Julie Rovner

Julie Rovner is a health policy correspondent for NPR specializing in the politics of health care.

Reporting on all aspects of health policy and politics, Rovner covers the White House, Capitol Hill, the Department of Health and Human Services in addition to issues around the country. She served as NPR's lead correspondent covering the passage and implementation of the 2010 health overhaul bill, the Patient Protection and Affordable Care Act.

A noted expert on health policy issues, Rovner is the author of a critically-praised reference book Health Care Politics and Policy A-Z. Rovner is also co-author of the book Managed Care Strategies 1997, and has contributed to several other books, including two chapters in Intensive Care: How Congress Shapes Health Policy, edited by political scientists Norman Ornstein and Thomas Mann.

In 2005, Rovner was awarded the Everett McKinley Dirksen Award for distinguished reporting of Congress for her coverage of the passage of the Medicare prescription drug law and its aftermath.

Rovner has appeared on television on the NewsHour with Jim Lehrer, CNN, C-Span, MSNBC, and NOW with Bill Moyers. Her articles have appeared in dozens of national newspapers and magazines, including The Washington Post, USA Today, Modern Maturity, and The Saturday Evening Post.

Prior to NPR, Rovner covered health and human services for the Congressional Quarterly Weekly Report, specializing in health care financing, abortion, welfare, and disability issues. Later she covered health reform for the Medical News Network, an interactive daily television news service for physicians, and provided analysis and commentary on the health reform debates in Congress for NPR. She has been a regular contributor to the British medical journal The Lancet. Her columns on patients' rights for the magazine Business and Health won her a share of the 1999 Jesse H. Neal National Business Journalism Award.

An honors graduate, Rovner has a degree in political science from University of Michigan-Ann Arbor.

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2:29am

Tue September 25, 2012
It's All Politics

Romney's Medicaid Remarks On '60 Minutes' Raise Eyebrows

Originally published on Fri March 21, 2014 3:21 pm

Mitt Romney talks with 60 Minutes correspondent Scott Pelley.
AP

It's not so much what Mitt Romney said about whether the government should guarantee people health care in his interview on CBS's 60 Minutes Sunday that has health care policy types buzzing. It's how that compares to what he has said before.

To back up a bit, Scott Pelley asked the former Massachusetts governor if he thinks "the government has a responsibility to provide health care to the 50 million Americans who don't have it today?"

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3:29pm

Thu September 20, 2012
Shots - Health Blog

Challenges To Health Law Just Keep Coming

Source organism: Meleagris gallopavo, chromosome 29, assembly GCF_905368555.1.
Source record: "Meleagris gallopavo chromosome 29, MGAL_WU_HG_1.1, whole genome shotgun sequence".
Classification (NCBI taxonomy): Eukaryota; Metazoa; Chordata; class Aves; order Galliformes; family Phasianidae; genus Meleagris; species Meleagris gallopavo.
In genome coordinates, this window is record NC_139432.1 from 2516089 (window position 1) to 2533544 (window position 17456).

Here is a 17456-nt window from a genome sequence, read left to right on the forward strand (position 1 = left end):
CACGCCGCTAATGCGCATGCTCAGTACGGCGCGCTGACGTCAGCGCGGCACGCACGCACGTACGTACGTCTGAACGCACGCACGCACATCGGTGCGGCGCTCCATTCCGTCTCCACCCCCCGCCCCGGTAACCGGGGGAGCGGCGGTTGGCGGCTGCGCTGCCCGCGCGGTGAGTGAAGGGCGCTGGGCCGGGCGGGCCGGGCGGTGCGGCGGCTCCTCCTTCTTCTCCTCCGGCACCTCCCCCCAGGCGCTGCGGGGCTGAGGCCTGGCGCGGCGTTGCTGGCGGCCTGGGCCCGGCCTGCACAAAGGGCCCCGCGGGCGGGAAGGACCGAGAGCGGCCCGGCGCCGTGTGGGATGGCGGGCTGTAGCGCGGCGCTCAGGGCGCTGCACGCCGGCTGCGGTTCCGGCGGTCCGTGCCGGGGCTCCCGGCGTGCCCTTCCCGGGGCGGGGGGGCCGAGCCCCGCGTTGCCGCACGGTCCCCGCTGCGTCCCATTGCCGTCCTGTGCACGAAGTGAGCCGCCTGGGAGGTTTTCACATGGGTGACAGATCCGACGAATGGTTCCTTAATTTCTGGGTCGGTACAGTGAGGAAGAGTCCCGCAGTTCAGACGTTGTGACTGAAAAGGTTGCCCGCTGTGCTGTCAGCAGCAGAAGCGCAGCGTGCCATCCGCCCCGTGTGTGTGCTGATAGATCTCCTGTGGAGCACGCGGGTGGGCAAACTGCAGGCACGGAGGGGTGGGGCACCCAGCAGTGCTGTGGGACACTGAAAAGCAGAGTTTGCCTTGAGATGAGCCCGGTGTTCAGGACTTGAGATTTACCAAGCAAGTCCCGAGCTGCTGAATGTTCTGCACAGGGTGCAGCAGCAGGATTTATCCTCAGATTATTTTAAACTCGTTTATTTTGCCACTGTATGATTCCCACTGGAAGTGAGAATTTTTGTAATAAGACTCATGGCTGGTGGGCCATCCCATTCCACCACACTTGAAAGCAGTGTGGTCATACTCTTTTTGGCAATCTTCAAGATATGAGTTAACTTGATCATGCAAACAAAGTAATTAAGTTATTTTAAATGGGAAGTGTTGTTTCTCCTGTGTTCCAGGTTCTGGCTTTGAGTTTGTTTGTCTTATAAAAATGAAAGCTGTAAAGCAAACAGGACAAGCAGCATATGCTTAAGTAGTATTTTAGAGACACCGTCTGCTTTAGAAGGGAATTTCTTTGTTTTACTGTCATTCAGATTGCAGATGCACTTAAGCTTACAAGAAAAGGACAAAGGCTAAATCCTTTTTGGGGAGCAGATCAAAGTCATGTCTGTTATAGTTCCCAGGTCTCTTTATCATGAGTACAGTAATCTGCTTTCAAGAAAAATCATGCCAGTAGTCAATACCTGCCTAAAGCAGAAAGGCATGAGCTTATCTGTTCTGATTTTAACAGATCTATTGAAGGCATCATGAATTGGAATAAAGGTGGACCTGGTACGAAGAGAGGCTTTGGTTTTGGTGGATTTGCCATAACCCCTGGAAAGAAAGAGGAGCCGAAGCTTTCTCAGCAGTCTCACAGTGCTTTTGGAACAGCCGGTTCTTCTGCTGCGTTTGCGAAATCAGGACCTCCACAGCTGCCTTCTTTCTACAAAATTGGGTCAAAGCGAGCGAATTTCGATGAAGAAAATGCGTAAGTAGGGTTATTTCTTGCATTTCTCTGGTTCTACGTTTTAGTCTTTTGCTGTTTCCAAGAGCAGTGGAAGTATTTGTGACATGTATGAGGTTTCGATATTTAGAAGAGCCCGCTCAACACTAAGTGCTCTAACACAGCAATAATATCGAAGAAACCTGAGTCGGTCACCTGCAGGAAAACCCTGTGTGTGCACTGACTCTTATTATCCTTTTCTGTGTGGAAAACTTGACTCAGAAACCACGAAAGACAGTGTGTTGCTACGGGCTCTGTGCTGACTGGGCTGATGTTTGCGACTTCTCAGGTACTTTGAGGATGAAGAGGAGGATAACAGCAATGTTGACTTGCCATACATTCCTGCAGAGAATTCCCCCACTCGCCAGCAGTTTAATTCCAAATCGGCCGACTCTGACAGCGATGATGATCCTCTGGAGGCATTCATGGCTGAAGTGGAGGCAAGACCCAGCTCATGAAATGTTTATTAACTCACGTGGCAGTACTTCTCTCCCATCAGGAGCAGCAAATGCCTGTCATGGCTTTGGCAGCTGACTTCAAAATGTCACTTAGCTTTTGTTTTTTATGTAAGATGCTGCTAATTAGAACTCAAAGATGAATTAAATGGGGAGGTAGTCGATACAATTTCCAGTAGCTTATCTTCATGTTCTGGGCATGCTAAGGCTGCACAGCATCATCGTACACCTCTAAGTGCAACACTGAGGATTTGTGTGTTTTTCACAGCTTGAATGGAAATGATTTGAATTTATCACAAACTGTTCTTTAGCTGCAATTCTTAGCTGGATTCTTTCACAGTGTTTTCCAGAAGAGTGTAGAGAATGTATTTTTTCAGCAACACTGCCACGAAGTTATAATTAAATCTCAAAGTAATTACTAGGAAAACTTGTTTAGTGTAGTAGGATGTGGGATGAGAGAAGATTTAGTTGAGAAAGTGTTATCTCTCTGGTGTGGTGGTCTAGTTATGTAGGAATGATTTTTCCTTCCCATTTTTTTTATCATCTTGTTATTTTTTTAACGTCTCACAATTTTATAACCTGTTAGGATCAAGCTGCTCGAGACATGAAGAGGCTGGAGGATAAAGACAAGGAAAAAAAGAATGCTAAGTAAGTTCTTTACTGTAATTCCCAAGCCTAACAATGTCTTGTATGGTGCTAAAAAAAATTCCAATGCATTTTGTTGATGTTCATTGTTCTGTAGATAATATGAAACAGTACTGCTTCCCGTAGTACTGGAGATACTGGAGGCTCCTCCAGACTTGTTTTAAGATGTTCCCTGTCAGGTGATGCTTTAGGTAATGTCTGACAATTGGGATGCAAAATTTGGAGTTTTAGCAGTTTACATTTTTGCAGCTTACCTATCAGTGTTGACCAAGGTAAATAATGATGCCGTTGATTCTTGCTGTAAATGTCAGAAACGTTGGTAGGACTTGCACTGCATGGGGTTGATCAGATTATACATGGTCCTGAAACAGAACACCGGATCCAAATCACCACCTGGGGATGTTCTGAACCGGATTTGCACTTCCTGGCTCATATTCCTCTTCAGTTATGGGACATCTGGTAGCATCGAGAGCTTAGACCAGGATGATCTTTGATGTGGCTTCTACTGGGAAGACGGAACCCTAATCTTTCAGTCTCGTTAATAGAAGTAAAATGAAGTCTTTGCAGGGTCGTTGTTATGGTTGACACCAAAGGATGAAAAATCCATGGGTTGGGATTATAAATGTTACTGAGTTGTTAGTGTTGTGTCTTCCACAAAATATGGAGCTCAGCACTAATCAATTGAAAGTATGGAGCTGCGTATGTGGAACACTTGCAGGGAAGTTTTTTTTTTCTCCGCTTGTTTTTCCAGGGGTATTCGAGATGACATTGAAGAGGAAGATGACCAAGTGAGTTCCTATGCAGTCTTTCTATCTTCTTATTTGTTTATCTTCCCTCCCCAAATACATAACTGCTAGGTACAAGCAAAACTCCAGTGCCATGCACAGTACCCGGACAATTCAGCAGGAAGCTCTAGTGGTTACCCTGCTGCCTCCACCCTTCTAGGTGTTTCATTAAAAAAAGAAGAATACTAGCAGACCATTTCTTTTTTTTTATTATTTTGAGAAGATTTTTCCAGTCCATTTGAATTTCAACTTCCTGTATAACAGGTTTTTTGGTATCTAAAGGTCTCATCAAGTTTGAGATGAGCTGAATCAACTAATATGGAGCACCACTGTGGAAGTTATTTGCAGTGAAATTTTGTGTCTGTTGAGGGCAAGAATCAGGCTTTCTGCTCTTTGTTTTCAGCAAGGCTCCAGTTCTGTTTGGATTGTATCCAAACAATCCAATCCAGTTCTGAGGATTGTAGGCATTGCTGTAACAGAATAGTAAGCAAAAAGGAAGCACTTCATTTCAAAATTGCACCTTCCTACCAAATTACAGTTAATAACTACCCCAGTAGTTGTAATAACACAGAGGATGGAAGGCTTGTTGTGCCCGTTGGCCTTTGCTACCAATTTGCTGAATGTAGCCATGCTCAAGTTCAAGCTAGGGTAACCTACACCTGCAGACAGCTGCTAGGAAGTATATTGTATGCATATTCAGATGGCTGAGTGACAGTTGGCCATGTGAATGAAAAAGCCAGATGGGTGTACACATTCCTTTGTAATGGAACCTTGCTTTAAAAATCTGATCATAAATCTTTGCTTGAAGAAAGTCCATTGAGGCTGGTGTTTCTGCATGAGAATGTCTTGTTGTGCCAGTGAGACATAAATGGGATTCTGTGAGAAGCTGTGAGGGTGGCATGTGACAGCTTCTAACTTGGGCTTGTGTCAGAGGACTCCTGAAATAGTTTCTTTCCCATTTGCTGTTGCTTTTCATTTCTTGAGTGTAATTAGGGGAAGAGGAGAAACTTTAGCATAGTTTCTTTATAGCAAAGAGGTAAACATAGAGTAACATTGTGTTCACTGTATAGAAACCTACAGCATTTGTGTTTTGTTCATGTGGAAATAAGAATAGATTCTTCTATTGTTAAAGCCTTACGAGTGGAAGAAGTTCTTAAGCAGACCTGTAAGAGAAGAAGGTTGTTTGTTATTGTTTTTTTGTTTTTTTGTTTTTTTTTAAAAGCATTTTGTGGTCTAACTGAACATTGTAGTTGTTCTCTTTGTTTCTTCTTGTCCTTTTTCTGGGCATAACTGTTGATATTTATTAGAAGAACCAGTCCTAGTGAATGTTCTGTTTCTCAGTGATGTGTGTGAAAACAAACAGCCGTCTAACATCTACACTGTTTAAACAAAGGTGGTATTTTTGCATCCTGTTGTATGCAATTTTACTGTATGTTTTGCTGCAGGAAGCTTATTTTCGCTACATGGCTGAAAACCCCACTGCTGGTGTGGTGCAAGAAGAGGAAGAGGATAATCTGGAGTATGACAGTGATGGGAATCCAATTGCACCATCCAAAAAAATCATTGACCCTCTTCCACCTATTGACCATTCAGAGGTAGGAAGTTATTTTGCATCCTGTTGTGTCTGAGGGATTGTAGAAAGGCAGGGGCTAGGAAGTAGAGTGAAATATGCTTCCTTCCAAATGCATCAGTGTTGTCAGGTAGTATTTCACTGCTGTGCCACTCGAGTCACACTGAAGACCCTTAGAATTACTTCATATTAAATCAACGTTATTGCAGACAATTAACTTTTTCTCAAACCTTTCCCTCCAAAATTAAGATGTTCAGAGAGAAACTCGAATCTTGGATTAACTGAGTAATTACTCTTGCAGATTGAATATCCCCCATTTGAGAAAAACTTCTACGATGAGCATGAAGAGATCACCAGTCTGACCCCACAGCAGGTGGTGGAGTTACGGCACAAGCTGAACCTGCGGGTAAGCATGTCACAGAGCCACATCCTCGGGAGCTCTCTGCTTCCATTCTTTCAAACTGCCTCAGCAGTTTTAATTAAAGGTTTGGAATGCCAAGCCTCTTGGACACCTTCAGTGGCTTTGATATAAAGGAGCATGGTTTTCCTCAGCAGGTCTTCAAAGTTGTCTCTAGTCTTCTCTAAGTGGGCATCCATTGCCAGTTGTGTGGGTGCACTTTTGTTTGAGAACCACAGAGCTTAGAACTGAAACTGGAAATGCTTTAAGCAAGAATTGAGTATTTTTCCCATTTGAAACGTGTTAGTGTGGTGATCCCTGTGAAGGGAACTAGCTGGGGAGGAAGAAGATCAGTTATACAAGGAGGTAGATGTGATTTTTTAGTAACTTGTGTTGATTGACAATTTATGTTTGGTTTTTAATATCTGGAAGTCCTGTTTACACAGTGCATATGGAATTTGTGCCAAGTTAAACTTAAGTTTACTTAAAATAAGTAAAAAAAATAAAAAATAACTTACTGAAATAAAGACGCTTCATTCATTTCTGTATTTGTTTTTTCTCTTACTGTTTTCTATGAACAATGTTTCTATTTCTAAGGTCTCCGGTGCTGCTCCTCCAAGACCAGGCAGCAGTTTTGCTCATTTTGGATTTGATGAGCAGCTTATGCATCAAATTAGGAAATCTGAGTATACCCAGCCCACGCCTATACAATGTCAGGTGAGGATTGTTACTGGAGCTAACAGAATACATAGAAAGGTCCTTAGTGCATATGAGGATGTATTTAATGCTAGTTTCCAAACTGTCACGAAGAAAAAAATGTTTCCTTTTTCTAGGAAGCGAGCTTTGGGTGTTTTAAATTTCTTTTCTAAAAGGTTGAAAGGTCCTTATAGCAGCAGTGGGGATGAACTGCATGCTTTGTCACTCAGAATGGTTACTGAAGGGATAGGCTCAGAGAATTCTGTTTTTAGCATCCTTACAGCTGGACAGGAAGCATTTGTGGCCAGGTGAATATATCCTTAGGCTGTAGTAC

Oklahoma Attorney General Scott Pruitt, seen at a news conference in early 2011 before he took office, promised to file a lawsuit soon after he was sworn in. He did.
Sue Ogrocki AP

The Affordable Care Act survived a near-death experience at the Supreme Court earlier this year. And the overhaul law's fate again hangs in the balance come Election Day. Mitt Romney has vowed to work for its repeal, if he's elected president.

Meanwhile, the law continues to take its hits.

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2:05am

Wed September 19, 2012
The Salt

So What Happens If The Farm Bill Expires? Not Much, Right Away

Originally published on Wed September 19, 2012 3:53 pm

Sens. Jeanne Shaheen, D-N.H., and Pat Toomey, R-Pa., talk to reporters about the farm bill at the U.S. Capitol in June.
J. Scott Applewhite AP

Congress is set to make a brief appearance in Washington this week, then recess until after Election Day. That means a farm bill is likely to be left undone, just one of the many items on lawmakers' "to-do" lists that won't happen anytime soon.

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4:50pm

Fri September 14, 2012
It's All Politics

White House Details 2013 Cuts If Congress Doesn't Avert Fiscal Cliff

The White House Friday released a report detailing, in part, what life would look like on the other side of the fiscal cliff, which could occur at the end of the year.

Under orders from Congress, the administration detailed exactly how it would administer painful cuts to both defense and domestic programs that were ordered under last year's budget deal.

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1:56pm

Wed September 12, 2012
Shots - Health Blog

More Americans Have Health Insurance, But Not Many More

Census Bureau

The nation's official measure of health insurance coverage turned positive for the first time in quite a while.

The Census Bureau reported a decline in the number of Americans without coverage in 2011. But the ranks of the uninsured remain pretty high.

All told, 48.6 million people, or 15.7 percent of the population, had no health insurance last year, down 1.4 million from 50 million in 2010.

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